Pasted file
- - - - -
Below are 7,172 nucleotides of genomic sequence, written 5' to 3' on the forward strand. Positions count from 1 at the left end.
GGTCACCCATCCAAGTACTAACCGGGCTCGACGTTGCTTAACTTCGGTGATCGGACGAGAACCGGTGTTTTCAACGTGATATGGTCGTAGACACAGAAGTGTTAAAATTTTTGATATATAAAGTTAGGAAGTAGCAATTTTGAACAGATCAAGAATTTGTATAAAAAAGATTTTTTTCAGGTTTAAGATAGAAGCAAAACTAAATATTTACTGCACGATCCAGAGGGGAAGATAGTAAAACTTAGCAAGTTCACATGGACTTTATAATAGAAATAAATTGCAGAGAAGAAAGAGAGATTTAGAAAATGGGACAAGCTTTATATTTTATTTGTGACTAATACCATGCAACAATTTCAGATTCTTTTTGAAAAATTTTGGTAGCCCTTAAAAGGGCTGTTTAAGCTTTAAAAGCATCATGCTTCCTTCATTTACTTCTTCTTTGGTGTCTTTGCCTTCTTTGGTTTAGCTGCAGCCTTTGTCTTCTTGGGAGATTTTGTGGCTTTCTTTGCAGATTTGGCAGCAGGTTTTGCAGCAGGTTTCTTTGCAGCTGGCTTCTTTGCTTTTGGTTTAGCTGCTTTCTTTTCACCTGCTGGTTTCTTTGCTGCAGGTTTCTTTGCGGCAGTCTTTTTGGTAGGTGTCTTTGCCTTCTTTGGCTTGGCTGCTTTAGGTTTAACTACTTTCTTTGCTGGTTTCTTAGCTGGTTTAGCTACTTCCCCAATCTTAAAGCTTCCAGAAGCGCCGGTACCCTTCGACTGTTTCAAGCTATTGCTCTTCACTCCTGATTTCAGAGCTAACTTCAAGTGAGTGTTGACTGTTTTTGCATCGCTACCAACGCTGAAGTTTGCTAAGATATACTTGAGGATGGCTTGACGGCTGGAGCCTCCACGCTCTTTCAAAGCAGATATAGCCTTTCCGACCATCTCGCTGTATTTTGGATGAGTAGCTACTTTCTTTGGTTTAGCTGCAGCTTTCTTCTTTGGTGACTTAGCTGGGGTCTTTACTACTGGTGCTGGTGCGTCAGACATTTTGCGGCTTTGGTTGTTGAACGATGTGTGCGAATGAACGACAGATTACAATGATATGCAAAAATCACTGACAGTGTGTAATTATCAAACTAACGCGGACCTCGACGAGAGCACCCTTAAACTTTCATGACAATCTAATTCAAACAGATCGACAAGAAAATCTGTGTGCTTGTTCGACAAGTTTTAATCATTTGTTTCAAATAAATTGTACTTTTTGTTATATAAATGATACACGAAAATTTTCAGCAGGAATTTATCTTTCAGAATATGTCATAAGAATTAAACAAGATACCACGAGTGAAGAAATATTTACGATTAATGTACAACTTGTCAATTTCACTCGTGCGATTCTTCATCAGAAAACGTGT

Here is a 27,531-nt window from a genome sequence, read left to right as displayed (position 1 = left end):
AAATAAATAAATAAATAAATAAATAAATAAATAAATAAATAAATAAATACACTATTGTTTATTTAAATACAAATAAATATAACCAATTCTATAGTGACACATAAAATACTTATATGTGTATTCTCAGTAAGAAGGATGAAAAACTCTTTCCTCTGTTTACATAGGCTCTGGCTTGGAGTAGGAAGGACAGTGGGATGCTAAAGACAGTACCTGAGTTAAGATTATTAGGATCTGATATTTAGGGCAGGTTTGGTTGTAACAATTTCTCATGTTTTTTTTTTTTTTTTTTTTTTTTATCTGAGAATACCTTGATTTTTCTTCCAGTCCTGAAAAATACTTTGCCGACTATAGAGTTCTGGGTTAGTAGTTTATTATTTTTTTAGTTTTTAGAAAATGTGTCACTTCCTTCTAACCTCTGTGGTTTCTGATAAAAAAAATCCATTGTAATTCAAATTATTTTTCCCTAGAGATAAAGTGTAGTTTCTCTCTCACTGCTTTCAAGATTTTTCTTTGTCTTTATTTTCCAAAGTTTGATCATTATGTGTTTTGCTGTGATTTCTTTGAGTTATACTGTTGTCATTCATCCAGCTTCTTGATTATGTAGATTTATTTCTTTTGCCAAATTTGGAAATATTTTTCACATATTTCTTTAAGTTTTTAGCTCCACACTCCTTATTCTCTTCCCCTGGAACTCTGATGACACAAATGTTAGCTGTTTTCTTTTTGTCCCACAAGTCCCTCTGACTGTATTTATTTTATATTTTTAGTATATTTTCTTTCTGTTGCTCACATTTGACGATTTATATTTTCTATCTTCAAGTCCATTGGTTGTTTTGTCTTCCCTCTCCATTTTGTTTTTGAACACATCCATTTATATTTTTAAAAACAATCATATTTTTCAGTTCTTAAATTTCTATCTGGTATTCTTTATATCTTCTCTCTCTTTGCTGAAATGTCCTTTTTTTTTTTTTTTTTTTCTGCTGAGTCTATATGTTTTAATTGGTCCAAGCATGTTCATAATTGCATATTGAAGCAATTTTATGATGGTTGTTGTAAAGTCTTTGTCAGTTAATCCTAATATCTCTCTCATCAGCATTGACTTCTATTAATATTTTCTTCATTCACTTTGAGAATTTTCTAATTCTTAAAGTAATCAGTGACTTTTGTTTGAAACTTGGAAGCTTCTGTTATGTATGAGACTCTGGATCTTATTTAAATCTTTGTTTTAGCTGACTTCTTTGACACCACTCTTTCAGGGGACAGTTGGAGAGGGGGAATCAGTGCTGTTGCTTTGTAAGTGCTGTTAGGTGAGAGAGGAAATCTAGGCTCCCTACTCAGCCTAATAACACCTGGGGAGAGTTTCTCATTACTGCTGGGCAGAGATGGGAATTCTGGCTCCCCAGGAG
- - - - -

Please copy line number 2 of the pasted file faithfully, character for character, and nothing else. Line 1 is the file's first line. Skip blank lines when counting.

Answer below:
GGTCACCCATCCAAGTACTAACCGGGCTCGACGTTGCTTAACTTCGGTGATCGGACGAGAACCGGTGTTTTCAACGTGATATGGTCGTAGACACAGAAGTGTTAAAATTTTTGATATATAAAGTTAGGAAGTAGCAATTTTGAACAGATCAAGAATTTGTATAAAAAAGATTTTTTTCAGGTTTAAGATAGAAGCAAAACTAAATATTTACTGCACGATCCAGAGGGGAAGATAGTAAAACTTAGCAAGTTCACATGGACTTTATAATAGAAATAAATTGCAGAGAAGAAAGAGAGATTTAGAAAATGGGACAAGCTTTATATTTTATTTGTGACTAATACCATGCAACAATTTCAGATTCTTTTTGAAAAATTTTGGTAGCCCTTAAAAGGGCTGTTTAAGCTTTAAAAGCATCATGCTTCCTTCATTTACTTCTTCTTTGGTGTCTTTGCCTTCTTTGGTTTAGCTGCAGCCTTTGTCTTCTTGGGAGATTTTGTGGCTTTCTTTGCAGATTTGGCAGCAGGTTTTGCAGCAGGTTTCTTTGCAGCTGGCTTCTTTGCTTTTGGTTTAGCTGCTTTCTTTTCACCTGCTGGTTTCTTTGCTGCAGGTTTCTTTGCGGCAGTCTTTTTGGTAGGTGTCTTTGCCTTCTTTGGCTTGGCTGCTTTAGGTTTAACTACTTTCTTTGCTGGTTTCTTAGCTGGTTTAGCTACTTCCCCAATCTTAAAGCTTCCAGAAGCGCCGGTACCCTTCGACTGTTTCAAGCTATTGCTCTTCACTCCTGATTTCAGAGCTAACTTCAAGTGAGTGTTGACTGTTTTTGCATCGCTACCAACGCTGAAGTTTGCTAAGATATACTTGAGGATGGCTTGACGGCTGGAGCCTCCACGCTCTTTCAAAGCAGATATAGCCTTTCCGACCATCTCGCTGTATTTTGGATGAGTAGCTACTTTCTTTGGTTTAGCTGCAGCTTTCTTCTTTGGTGACTTAGCTGGGGTCTTTACTACTGGTGCTGGTGCGTCAGACATTTTGCGGCTTTGGTTGTTGAACGATGTGTGCGAATGAACGACAGATTACAATGATATGCAAAAATCACTGACAGTGTGTAATTATCAAACTAACGCGGACCTCGACGAGAGCACCCTTAAACTTTCATGACAATCTAATTCAAACAGATCGACAAGAAAATCTGTGTGCTTGTTCGACAAGTTTTAATCATTTGTTTCAAATAAATTGTACTTTTTGTTATATAAATGATACACGAAAATTTTCAGCAGGAATTTATCTTTCAGAATATGTCATAAGAATTAAACAAGATACCACGAGTGAAGAAATATTTACGATTAATGTACAACTTGTCAATTTCACTCGTGCGATTCTTCATCAGAAAACGTGT